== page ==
Last fall I wrote with a broken heart about the loss of the local Indian-Nepalese restaurant, Mount Everest Momo, to a raging fire. In November of 2014 an electrical problem sparked a fire in the strip mall that housed the Momo shop. That fire smoldered through the hidden ramparts of the building till it reached the state liquor store where the sparks exploded with volcanic force. The liquor store and the shops on either side of it were obliterated. Mount Everest Momo was located two doors from the liquor store. Its walls remained, but the space was a wreck. The beautiful hand-painted murals were obliterated by charcoal soot.
Coming, just before Christmas, I worried terribly about the outcome for owner Raj Shrestha. Would he have enough capital to recover his losses? Would insurance be enough to carry him and his family through the lack of business? Initially, he posted an optimistic sign stating that he’d reopen in a month. I feared that legal entanglements would hinder reopening in this site for years to come. But Raj is a man of incredible drive and persistence. He has done the impossible! On May 1st, just six months after the conflagration, Mount Everest Momo will reopen in its original location at 2144 Broadway Avenue in Boise.Not only is the Momo shop reopening in record time, but Raj made Momos out of bricks. While the lawyers haggled over liability and insurance payments, Raj returned to Nepal to and enrolled in professional cooking school. You see, Mr. Shrestha is a trained engineer, not a trained cook. “Never in my wildest dreams,” he says, “did I ever imagine I’d be cooking for a living!” What he knew about cooking, he learned after coming to the states. Of course, he had the help of his wife’s family recipes, but cooking for a family and cooking for a restaurant are two completely different beasts. Raj is eager to show off his newly refined techniques in an expanded menu and tweaked Momo preparation.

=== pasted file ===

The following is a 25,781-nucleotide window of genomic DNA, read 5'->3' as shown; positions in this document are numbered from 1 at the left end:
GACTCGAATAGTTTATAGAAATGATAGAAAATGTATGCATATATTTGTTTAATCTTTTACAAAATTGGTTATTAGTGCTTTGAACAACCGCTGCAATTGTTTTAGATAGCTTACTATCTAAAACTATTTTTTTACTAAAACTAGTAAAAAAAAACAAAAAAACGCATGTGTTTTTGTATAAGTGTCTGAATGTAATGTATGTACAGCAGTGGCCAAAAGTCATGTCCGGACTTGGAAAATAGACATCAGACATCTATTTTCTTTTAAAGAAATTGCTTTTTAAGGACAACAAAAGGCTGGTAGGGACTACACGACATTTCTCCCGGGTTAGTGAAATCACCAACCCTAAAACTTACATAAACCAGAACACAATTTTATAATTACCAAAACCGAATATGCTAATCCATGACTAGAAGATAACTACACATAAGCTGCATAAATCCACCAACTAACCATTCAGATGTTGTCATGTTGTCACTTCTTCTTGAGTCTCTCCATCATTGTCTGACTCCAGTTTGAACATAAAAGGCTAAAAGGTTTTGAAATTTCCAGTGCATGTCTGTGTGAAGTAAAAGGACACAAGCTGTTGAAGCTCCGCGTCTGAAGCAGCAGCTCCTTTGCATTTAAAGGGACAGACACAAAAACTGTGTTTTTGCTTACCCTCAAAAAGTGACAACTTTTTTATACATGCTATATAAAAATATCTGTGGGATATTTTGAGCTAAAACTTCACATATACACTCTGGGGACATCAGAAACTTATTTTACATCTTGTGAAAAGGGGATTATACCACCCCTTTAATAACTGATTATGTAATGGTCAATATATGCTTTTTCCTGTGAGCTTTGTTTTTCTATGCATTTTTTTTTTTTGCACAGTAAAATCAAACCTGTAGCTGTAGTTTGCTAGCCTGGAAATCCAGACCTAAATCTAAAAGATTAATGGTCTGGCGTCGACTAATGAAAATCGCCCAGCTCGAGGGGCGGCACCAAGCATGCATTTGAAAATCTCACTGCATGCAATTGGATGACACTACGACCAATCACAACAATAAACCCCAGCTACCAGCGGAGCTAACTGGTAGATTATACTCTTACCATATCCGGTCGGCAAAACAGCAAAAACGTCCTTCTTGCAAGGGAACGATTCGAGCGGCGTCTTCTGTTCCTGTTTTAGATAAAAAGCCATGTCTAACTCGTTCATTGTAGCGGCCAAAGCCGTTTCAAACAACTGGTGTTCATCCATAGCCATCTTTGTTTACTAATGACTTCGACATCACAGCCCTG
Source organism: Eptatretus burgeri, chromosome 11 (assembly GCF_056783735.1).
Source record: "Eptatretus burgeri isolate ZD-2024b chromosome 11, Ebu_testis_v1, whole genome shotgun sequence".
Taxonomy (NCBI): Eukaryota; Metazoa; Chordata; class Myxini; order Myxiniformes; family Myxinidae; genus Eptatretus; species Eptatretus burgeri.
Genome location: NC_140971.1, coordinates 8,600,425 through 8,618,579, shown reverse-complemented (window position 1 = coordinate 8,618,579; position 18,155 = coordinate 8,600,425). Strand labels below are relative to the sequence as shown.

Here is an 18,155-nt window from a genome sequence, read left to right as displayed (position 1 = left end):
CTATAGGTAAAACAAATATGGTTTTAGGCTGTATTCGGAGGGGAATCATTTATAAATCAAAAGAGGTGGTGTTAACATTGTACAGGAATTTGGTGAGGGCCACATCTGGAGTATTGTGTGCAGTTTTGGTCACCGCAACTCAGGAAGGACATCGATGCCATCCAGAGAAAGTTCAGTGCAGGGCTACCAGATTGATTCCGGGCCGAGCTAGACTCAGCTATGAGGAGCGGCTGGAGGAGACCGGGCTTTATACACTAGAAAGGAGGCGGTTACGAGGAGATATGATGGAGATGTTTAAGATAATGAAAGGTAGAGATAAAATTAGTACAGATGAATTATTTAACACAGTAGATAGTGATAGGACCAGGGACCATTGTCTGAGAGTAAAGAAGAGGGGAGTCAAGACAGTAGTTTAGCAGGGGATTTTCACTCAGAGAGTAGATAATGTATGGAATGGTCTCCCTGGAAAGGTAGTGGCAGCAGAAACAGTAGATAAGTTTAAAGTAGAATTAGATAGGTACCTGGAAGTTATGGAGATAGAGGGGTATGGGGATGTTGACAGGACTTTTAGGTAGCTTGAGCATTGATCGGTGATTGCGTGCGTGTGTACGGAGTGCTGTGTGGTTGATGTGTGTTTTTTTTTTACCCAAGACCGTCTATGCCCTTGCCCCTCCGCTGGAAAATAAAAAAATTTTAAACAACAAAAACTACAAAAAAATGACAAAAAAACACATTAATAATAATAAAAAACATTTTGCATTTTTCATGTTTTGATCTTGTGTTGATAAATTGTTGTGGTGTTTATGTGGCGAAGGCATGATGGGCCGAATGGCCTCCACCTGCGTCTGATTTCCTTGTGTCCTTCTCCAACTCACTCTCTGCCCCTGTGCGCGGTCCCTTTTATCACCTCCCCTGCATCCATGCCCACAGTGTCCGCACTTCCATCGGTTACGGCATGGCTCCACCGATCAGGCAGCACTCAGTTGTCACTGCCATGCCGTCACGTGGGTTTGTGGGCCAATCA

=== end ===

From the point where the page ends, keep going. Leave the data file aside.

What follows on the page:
The reopening, coming as it does, on the heels of the disastrous earthquake in Raj’s hometown of Katmandu, seems especially poignant. Ask him, and he will show you some heartbreaking before and after photos from home. I’m wishing Raj and his family great success the second time around and can’t wait to visit the restaurant!
For years I’ve complained that my side of town suffers from a lack of interesting eateries, which is odd, considering it’s proximity to Boise State University campus and an affluent bloom of residential subdivisions to the east. Things are starting to look up. I reported earlier about the new Korean BBQ joint just blocks from my home.